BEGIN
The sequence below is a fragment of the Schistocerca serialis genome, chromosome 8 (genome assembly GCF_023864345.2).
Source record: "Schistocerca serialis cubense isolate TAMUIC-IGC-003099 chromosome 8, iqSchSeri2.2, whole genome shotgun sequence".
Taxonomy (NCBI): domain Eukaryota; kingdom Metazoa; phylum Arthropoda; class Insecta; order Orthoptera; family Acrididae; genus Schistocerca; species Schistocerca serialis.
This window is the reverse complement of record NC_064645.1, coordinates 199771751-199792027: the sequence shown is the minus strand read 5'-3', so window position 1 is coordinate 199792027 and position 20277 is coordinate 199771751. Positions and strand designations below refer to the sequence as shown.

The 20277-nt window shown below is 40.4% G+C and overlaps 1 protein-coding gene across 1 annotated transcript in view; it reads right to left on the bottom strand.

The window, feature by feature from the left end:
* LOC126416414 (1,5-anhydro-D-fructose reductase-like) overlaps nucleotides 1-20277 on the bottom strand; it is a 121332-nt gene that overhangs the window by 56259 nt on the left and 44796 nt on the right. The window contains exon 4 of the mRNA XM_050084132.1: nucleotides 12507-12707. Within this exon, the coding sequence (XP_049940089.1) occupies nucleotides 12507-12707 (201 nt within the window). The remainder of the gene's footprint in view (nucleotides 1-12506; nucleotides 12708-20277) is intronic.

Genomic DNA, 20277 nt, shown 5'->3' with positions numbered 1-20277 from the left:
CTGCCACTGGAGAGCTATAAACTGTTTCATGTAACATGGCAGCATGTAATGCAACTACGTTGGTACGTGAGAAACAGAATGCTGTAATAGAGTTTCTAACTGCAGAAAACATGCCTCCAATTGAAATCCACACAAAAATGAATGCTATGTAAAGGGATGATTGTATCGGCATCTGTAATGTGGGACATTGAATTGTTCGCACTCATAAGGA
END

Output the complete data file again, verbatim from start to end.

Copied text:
The sequence below is a fragment of the Schistocerca serialis genome, chromosome 8 (genome assembly GCF_023864345.2).
Source record: "Schistocerca serialis cubense isolate TAMUIC-IGC-003099 chromosome 8, iqSchSeri2.2, whole genome shotgun sequence".
Taxonomy (NCBI): domain Eukaryota; kingdom Metazoa; phylum Arthropoda; class Insecta; order Orthoptera; family Acrididae; genus Schistocerca; species Schistocerca serialis.
This window is the reverse complement of record NC_064645.1, coordinates 199771751-199792027: the sequence shown is the minus strand read 5'-3', so window position 1 is coordinate 199792027 and position 20277 is coordinate 199771751. Positions and strand designations below refer to the sequence as shown.

The 20277-nt window shown below is 40.4% G+C and overlaps 1 protein-coding gene across 1 annotated transcript in view; it reads right to left on the bottom strand.

The window, feature by feature from the left end:
* LOC126416414 (1,5-anhydro-D-fructose reductase-like) overlaps nucleotides 1-20277 on the bottom strand; it is a 121332-nt gene that overhangs the window by 56259 nt on the left and 44796 nt on the right. The window contains exon 4 of the mRNA XM_050084132.1: nucleotides 12507-12707. Within this exon, the coding sequence (XP_049940089.1) occupies nucleotides 12507-12707 (201 nt within the window). The remainder of the gene's footprint in view (nucleotides 1-12506; nucleotides 12708-20277) is intronic.

Genomic DNA, 20277 nt, shown 5'->3' with positions numbered 1-20277 from the left:
CTGCCACTGGAGAGCTATAAACTGTTTCATGTAACATGGCAGCATGTAATGCAACTACGTTGGTACGTGAGAAACAGAATGCTGTAATAGAGTTTCTAACTGCAGAAAACATGCCTCCAATTGAAATCCACACAAAAATGAATGCTATGTAAAGGGATGATTGTATCGGCATCTGTAATGTGGGACATTGAATTGTTCGCACTCATAAGGA